My jaded heart against the hoopla continued all the way into the middle of August 2004.  On Wednesday, the night of the 11th, I walked around the aisles of a Blockbuster Video in Altamonte Springs, Florida (a suburb of Orlando), searching for DVDs, when I heard one of the clerks nearby talking about two storms that were churning near the state: “Bonnie” and “Charley.”  I didn’t listen very intently, because I no longer respected hurricanes for the dead-focused behemoths they should’ve been.  I walked home that night (I lived up the street from the store), putting the thought out of my mind.

The next day I walked to the pool to catch up on some reading, where I was surprised to see the deck chairs stacked up and roped off.  I thought the condo association was just cleaning the area, so I walked to the other pool across the parking lot to read there, instead.  But I discovered the same ordeal.  Without a place to sit, I decided to stick my feet into the pool and read by the steps.  And that’s when I noticed the fitness room across from the fence sealed off with the big giant “X” of masking tape.  Now I knew the comments from the night before meant something.

As it turned out, “Charley” was the one that got the clerk’s attention, as it was the one that got the condominium’s attention.  The forecast predicted it to come ashore near Gainesville as a Category 2, but the threat to Orlando was subjective.  Seeing as how the preparation efforts were primarily limited to masking tape coverings, I didn’t think much of it.  I went to sleep that night with my usual expectations.

The next day, however, my mood changed.  “Charley” had already become a Category 2 by the morning of Friday the 13th, but somehow, in the time it took for me to escape the Weather Channel in the early afternoon to go to the grocery store and to return an hour later, the entire forecast shifted.  When I headed back to my apartment, one of the neighbors stopped me and asked if I heard about the updates.  Since I was at Publix for the last hour, my answer was “no.”  Apparently, that wimpy little “Charley,” a former list-mate of “Andrew’s,” had blown up into a strong Category 4.  And it wasn’t heading for Gainesville any longer.  Now the forecast aimed it straight for Tampa Bay—a coastal region surrounded by three large cities.  For the first time in twelve years, I sensed that catastrophic destruction was coming.  Seeing a place on the news that I had just visited three months earlier, called The Pier, intensified my dread.  The last fond memory I had with a close friend, and the place that formed it, was endangered of getting wiped off the map.  My dread sunk in.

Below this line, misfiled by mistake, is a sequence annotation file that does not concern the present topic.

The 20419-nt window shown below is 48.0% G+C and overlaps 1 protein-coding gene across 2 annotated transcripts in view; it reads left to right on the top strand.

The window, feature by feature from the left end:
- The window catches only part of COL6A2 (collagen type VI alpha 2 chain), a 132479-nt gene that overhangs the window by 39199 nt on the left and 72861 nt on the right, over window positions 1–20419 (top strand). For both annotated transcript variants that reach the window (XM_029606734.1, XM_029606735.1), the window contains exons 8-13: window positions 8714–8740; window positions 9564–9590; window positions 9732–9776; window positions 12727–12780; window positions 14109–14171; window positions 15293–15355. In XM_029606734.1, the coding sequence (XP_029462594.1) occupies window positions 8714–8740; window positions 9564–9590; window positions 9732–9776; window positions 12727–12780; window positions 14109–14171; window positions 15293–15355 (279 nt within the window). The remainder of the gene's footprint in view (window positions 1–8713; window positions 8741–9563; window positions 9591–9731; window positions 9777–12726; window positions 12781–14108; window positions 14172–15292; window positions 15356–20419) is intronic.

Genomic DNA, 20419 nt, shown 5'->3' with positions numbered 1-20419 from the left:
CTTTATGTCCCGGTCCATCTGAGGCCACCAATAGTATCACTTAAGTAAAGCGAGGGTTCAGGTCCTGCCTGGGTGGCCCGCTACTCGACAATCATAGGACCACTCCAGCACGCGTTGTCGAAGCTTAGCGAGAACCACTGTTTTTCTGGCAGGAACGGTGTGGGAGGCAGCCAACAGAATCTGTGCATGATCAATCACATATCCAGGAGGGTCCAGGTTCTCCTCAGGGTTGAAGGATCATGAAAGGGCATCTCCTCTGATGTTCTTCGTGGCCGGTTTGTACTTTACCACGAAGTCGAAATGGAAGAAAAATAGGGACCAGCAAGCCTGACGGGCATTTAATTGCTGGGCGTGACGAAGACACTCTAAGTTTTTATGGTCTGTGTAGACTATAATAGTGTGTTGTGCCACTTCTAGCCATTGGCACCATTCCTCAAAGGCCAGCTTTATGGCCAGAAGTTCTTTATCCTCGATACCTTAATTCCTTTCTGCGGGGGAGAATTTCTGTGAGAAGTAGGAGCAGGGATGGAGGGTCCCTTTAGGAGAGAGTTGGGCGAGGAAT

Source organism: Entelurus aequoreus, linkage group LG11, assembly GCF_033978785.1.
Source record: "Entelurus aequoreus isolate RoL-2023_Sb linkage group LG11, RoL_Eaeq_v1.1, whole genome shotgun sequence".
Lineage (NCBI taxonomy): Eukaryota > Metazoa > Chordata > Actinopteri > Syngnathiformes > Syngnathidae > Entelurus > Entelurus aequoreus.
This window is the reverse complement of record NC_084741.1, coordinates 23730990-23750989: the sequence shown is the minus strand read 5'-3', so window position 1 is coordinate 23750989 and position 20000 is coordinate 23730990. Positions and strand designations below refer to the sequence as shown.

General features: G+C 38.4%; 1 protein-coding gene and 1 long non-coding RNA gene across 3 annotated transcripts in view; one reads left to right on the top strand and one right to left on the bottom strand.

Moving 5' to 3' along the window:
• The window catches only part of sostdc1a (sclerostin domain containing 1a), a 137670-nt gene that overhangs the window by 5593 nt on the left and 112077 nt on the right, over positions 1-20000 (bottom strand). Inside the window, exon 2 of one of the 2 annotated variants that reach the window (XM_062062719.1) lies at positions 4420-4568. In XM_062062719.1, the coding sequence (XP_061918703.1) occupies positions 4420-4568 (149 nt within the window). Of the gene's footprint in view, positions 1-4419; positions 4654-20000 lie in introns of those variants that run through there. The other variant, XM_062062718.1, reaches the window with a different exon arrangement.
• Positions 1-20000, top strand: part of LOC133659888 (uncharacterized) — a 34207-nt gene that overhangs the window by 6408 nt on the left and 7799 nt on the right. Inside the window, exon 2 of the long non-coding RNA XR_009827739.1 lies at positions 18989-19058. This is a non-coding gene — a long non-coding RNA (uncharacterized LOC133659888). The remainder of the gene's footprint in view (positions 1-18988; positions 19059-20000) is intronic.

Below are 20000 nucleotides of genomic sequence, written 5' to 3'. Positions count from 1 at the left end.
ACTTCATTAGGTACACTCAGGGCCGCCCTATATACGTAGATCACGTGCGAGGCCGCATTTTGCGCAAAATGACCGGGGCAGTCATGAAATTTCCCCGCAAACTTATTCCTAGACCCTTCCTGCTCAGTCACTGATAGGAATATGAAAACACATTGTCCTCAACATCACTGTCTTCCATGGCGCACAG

But then, “Charley” did something no one expected.  He shifted again.  As conditions in my own town drastically deteriorated, “Charley” took his aim off Tampa and moved into the coast with destructive power through a town called Port Charlotte near Fort Myers.  At Category 4 strength, he ripped through that region with the anger and fierceness of “Hugo,” but he wasn’t finished with them.  He had a mission—a significant point to prove.  After all the times I had been teased by weak storms and course-changing powerhouses, “Charley” initiated a war that would forever change my tune.  He came right for me—dead on.  That night, at 9pm, as my power blew out, the eye of this rampaging storm, which was supposed to strike Tampa Bay, reached I-4 in the Kissimmee region and rode the highway all the way up, past Universal Studios, through downtown Orlando, and right over Altamonte Springs—right over my buried head.  For the first time ever, I sat in a darkened room without windows, waiting for a fierce storm to pass by.

Within an hour, the 90mph winds died down and the eye was on top of me.  All was calm.  I waited for the backside to hit, but there wasn’t much to it.  It was in and out and on its way over Daytona by midnight.  I walked to my car to listen to the news.  Palm trees were decapitated all around the neighborhood.  A pile of fallen debris blocked the driver side of my poor Honda Civic (a car unfortunate enough to sit through four of these monsters).  An oak tree had fallen on top of one of the buildings next to the first pool.  Hurricane reality finally woke me up.  And “Charley” was just the warning shot.  The neighborhood was completely trashed, the city as a whole was littered with damaged signs and fallen trees, and “Charley” was only the beginning of a two-year nightmare.

(Part 2 tomorrow)

Please be sure to subscribe to Drinking Café Latte at 1pm to receive alerts when new posts go live. The handy blue subscription button is located at the bottom of this page.

Cover Image: Pixabay